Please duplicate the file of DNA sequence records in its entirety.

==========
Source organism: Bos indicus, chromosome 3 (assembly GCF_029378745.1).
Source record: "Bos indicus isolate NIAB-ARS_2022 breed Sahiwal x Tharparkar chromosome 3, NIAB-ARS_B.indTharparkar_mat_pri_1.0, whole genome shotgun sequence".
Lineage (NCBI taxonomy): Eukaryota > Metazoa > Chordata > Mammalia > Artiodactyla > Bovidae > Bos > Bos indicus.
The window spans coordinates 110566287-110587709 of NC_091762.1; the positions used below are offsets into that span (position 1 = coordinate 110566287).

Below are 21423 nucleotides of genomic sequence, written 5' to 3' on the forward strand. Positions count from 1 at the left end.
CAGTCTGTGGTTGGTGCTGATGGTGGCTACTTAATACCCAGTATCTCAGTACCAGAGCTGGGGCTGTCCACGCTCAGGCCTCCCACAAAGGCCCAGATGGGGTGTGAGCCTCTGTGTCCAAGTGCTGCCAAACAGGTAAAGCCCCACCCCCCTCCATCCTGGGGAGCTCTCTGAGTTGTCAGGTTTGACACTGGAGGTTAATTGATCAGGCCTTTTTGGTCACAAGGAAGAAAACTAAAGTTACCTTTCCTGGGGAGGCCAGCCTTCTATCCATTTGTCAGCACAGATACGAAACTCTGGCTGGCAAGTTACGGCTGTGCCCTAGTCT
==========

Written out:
Source organism: Bos indicus, chromosome 3 (assembly GCF_029378745.1).
Source record: "Bos indicus isolate NIAB-ARS_2022 breed Sahiwal x Tharparkar chromosome 3, NIAB-ARS_B.indTharparkar_mat_pri_1.0, whole genome shotgun sequence".
Lineage (NCBI taxonomy): Eukaryota > Metazoa > Chordata > Mammalia > Artiodactyla > Bovidae > Bos > Bos indicus.
The window spans coordinates 110566287-110587709 of NC_091762.1; the positions used below are offsets into that span (position 1 = coordinate 110566287).

Below are 21423 nucleotides of genomic sequence, written 5' to 3' on the forward strand. Positions count from 1 at the left end.
CAGTCTGTGGTTGGTGCTGATGGTGGCTACTTAATACCCAGTATCTCAGTACCAGAGCTGGGGCTGTCCACGCTCAGGCCTCCCACAAAGGCCCAGATGGGGTGTGAGCCTCTGTGTCCAAGTGCTGCCAAACAGGTAAAGCCCCACCCCCCTCCATCCTGGGGAGCTCTCTGAGTTGTCAGGTTTGACACTGGAGGTTAATTGATCAGGCCTTTTTGGTCACAAGGAAGAAAACTAAAGTTACCTTTCCTGGGGAGGCCAGCCTTCTATCCATTTGTCAGCACAGATACGAAACTCTGGCTGGCAAGTTACGGCTGTGCCCTAGTCT